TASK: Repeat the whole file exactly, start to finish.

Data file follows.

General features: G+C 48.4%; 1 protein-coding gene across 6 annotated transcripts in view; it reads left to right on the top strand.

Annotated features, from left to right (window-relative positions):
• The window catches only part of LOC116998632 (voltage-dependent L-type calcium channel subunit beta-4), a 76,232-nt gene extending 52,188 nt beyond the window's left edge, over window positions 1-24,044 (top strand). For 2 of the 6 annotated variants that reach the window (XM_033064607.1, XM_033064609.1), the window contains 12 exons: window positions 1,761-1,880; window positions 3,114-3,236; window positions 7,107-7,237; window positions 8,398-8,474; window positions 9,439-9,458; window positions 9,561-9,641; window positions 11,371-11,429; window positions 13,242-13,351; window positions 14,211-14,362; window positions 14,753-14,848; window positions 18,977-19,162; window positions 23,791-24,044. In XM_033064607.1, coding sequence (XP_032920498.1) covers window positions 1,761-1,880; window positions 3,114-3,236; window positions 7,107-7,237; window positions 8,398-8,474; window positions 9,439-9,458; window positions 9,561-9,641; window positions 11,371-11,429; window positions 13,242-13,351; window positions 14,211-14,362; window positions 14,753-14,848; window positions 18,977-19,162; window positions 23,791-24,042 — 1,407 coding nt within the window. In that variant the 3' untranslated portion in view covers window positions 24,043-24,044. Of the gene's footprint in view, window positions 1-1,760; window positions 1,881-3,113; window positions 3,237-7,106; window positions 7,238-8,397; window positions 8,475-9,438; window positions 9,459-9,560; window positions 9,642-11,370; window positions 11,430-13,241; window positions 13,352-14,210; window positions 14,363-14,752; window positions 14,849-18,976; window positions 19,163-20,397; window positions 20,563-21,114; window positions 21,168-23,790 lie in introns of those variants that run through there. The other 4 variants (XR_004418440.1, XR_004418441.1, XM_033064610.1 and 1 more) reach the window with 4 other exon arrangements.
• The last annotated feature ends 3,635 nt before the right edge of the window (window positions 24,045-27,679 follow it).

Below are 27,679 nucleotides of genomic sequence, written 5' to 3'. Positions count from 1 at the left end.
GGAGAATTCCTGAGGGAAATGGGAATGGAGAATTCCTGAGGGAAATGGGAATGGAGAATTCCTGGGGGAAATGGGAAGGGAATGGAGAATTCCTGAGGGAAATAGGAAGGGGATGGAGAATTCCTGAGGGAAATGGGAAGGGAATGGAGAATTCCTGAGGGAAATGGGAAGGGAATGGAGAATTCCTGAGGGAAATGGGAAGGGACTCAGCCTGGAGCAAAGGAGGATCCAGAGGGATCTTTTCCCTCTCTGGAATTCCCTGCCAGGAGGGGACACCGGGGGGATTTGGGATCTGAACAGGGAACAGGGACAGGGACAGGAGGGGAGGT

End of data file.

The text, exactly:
General features: G+C 48.4%; 1 protein-coding gene across 6 annotated transcripts in view; it reads left to right on the top strand.

Annotated features, from left to right (window-relative positions):
• The window catches only part of LOC116998632 (voltage-dependent L-type calcium channel subunit beta-4), a 76,232-nt gene extending 52,188 nt beyond the window's left edge, over window positions 1-24,044 (top strand). For 2 of the 6 annotated variants that reach the window (XM_033064607.1, XM_033064609.1), the window contains 12 exons: window positions 1,761-1,880; window positions 3,114-3,236; window positions 7,107-7,237; window positions 8,398-8,474; window positions 9,439-9,458; window positions 9,561-9,641; window positions 11,371-11,429; window positions 13,242-13,351; window positions 14,211-14,362; window positions 14,753-14,848; window positions 18,977-19,162; window positions 23,791-24,044. In XM_033064607.1, coding sequence (XP_032920498.1) covers window positions 1,761-1,880; window positions 3,114-3,236; window positions 7,107-7,237; window positions 8,398-8,474; window positions 9,439-9,458; window positions 9,561-9,641; window positions 11,371-11,429; window positions 13,242-13,351; window positions 14,211-14,362; window positions 14,753-14,848; window positions 18,977-19,162; window positions 23,791-24,042 — 1,407 coding nt within the window. In that variant the 3' untranslated portion in view covers window positions 24,043-24,044. Of the gene's footprint in view, window positions 1-1,760; window positions 1,881-3,113; window positions 3,237-7,106; window positions 7,238-8,397; window positions 8,475-9,438; window positions 9,459-9,560; window positions 9,642-11,370; window positions 11,430-13,241; window positions 13,352-14,210; window positions 14,363-14,752; window positions 14,849-18,976; window positions 19,163-20,397; window positions 20,563-21,114; window positions 21,168-23,790 lie in introns of those variants that run through there. The other 4 variants (XR_004418440.1, XR_004418441.1, XM_033064610.1 and 1 more) reach the window with 4 other exon arrangements.
• The last annotated feature ends 3,635 nt before the right edge of the window (window positions 24,045-27,679 follow it).

Below are 27,679 nucleotides of genomic sequence, written 5' to 3'. Positions count from 1 at the left end.
GGAGAATTCCTGAGGGAAATGGGAATGGAGAATTCCTGAGGGAAATGGGAATGGAGAATTCCTGGGGGAAATGGGAAGGGAATGGAGAATTCCTGAGGGAAATAGGAAGGGGATGGAGAATTCCTGAGGGAAATGGGAAGGGAATGGAGAATTCCTGAGGGAAATGGGAAGGGAATGGAGAATTCCTGAGGGAAATGGGAAGGGACTCAGCCTGGAGCAAAGGAGGATCCAGAGGGATCTTTTCCCTCTCTGGAATTCCCTGCCAGGAGGGGACACCGGGGGGATTTGGGATCTGAACAGGGAACAGGGACAGGGACAGGAGGGGAGGT